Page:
Decision Theory in Expert Systems and Artificial Intelligence

Eric Horvitz, John Breese, Max Henrion

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Despite their different perspectives, artificial intelligence (AI) and the disciplines of decision science have common roots and strive for similar goals. This paper surveys the potential for addressing problems in representation, inference, knowledge engineering, and explanation within the decision-theoretic framework. Recent analyses of the restrictions of several traditional AI reasoning techniques, coupled with the development of more tractable and expressive decision-theoretic representation and inference strategies, has stimulated renewed interest in decision theory and decision analysis. We describe early experience with simple probabilistic schemes for automated reasoning, review the dominant expert-system paradigm, and survey some recent research at the crossroads of AI and decision science. In particular, we present the belief network and influence diagram representations. Finally, we discuss issues that have not been studied in detail within the expert systems setting, yet are crucial for developing theoretical methods and computational architectures for automated reasoners. (54 pages)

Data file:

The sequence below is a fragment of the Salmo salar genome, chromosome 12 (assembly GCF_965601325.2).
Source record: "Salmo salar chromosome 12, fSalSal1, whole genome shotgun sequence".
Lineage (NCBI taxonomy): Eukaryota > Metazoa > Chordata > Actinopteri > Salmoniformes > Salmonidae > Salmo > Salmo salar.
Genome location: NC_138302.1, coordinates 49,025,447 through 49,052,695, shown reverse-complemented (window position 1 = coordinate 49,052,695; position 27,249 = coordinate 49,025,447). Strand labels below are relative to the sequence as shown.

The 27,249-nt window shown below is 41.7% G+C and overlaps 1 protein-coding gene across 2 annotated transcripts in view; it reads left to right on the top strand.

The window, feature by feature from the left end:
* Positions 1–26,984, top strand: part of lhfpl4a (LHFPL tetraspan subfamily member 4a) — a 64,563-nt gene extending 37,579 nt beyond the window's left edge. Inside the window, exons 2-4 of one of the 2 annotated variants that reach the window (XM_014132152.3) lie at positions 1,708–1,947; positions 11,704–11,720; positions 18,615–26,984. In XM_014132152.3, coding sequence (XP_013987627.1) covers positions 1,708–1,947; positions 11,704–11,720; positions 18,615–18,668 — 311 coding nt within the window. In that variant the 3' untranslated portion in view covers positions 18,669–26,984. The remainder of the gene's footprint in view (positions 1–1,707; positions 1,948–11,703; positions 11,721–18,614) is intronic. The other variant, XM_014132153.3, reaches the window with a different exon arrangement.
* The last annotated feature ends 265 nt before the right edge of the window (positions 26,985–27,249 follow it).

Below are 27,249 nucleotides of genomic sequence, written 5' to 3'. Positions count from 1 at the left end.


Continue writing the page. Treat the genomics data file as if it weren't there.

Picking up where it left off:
Keywords: Decision theory, Bayesian networks, Bayesian methods, rationality under bounded resources, decision analysis, influence diagrams, decision-theoretic inference, probabilistic inference, expert systems, explanation.

In: Journal of Approximate Reasoning, Special Issue on Uncertainty in Artificial Intelligence, 2:247-302. Also, Stanford CS Technical Report KSL-88-13.

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